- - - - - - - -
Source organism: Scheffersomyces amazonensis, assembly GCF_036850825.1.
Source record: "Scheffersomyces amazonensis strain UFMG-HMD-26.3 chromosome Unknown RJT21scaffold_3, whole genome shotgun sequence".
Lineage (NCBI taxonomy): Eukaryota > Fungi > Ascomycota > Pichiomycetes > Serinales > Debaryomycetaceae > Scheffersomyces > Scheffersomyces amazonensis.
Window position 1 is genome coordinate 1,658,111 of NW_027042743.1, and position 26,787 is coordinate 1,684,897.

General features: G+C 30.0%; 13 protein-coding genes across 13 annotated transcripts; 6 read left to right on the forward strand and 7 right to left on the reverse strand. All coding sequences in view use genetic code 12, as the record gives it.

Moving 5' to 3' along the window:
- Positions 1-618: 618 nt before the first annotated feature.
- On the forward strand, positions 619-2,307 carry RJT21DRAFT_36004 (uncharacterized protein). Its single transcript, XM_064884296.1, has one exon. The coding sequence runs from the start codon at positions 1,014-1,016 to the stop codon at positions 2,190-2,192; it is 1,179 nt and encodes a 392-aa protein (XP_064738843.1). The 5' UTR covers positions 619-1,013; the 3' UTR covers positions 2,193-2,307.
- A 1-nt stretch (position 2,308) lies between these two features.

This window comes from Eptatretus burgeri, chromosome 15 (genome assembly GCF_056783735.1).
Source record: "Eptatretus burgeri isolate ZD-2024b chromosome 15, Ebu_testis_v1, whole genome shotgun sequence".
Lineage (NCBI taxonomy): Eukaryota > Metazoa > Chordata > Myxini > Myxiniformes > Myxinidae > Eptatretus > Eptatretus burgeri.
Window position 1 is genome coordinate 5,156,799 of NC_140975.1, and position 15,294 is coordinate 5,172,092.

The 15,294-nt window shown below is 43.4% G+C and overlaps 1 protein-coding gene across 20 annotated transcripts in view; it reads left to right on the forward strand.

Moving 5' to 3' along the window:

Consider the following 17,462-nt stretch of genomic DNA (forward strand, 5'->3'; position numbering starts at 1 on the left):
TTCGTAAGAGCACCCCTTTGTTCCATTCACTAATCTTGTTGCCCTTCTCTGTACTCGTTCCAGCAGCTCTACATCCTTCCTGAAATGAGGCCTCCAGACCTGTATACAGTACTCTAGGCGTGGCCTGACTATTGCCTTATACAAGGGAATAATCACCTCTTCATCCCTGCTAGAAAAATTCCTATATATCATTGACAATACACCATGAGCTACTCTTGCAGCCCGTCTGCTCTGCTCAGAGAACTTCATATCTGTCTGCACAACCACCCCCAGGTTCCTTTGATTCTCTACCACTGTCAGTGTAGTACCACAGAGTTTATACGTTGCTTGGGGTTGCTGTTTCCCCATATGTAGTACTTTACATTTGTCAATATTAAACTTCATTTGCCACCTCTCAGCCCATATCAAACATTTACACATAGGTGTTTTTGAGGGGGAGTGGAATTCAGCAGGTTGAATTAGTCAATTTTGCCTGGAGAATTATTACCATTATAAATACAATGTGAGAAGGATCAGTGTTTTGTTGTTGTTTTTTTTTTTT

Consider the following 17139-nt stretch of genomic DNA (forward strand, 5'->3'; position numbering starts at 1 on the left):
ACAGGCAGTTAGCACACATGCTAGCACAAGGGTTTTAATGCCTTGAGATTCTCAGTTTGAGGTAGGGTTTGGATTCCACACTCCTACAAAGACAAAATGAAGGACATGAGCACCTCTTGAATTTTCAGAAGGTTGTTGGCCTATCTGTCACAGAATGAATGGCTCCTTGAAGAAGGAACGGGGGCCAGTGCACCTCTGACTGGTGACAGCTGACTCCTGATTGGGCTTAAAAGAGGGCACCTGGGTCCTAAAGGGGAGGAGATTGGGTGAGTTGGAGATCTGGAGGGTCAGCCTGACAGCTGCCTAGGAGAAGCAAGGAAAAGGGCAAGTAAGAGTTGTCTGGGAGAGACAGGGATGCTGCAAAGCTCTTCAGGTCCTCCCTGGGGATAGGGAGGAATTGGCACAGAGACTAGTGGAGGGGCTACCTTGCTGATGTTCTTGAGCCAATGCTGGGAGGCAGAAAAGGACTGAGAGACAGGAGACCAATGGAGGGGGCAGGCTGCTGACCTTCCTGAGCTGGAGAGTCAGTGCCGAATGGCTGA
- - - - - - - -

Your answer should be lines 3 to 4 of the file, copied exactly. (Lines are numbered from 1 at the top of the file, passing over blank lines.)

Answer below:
Lineage (NCBI taxonomy): Eukaryota > Fungi > Ascomycota > Pichiomycetes > Serinales > Debaryomycetaceae > Scheffersomyces > Scheffersomyces amazonensis.
Window position 1 is genome coordinate 1,658,111 of NW_027042743.1, and position 26,787 is coordinate 1,684,897.